Hooke manuscript is returned to Royal Society
The long-lost manuscript belonging to pioneering scientist Robert Hooke has returned to the Royal Society. The hand-written notes are thought to contain a "treasure trove" of information about the early endeavours of the UK's academy of science.
A digitised version of the notes will eventually be available on the web.
The document, which had lain hidden in a house in Hampshire, was rescued from a public auction after a fundraising effort pulled in the £940,000 needed.
The "white knights" have been revealed as the Wellcome Trust, which gave £469,000, and 150 donors who came forward after the Royal Society appealed to its fellows and the general public.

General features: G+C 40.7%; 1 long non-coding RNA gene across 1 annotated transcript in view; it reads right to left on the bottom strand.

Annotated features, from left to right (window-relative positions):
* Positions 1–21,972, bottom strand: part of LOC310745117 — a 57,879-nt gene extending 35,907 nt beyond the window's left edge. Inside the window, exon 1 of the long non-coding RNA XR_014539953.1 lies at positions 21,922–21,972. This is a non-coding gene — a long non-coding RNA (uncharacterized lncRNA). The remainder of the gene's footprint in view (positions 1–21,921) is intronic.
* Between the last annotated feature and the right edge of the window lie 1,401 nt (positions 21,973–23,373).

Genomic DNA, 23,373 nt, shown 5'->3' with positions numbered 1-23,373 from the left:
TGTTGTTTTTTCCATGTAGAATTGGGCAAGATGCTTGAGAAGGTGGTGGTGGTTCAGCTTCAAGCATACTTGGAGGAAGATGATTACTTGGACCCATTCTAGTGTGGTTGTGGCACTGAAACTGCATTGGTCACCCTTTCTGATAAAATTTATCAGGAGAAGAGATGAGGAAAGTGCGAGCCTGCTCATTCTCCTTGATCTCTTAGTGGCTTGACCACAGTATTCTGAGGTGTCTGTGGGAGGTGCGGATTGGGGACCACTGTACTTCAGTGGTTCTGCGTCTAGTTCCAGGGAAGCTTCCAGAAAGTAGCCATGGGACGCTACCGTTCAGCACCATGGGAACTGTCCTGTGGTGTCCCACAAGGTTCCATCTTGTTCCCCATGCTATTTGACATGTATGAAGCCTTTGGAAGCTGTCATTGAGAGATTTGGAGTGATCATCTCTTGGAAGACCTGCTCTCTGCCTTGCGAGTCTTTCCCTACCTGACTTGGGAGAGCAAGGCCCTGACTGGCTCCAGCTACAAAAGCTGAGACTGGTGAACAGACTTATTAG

The manuscript will now be rebound, transcribed and carefully analysed; and infrared scanning will be used to reveal some notes that have become illegible over time.
Robert Hooke, who died in 1703, was a polymath whose many contributions included coining the term "cell", devising a law of elasticity, creating spring regulators for time pieces; and designing several major buildings, such as the Monument to the Fire of London.
In 1662, Hooke became curator of experiments at the Royal Society, and he was later elected a fellow in 1664.
They are scattered with sketches and marginal observations, which the society hope will give insight into the man whose work crossed so many fields.
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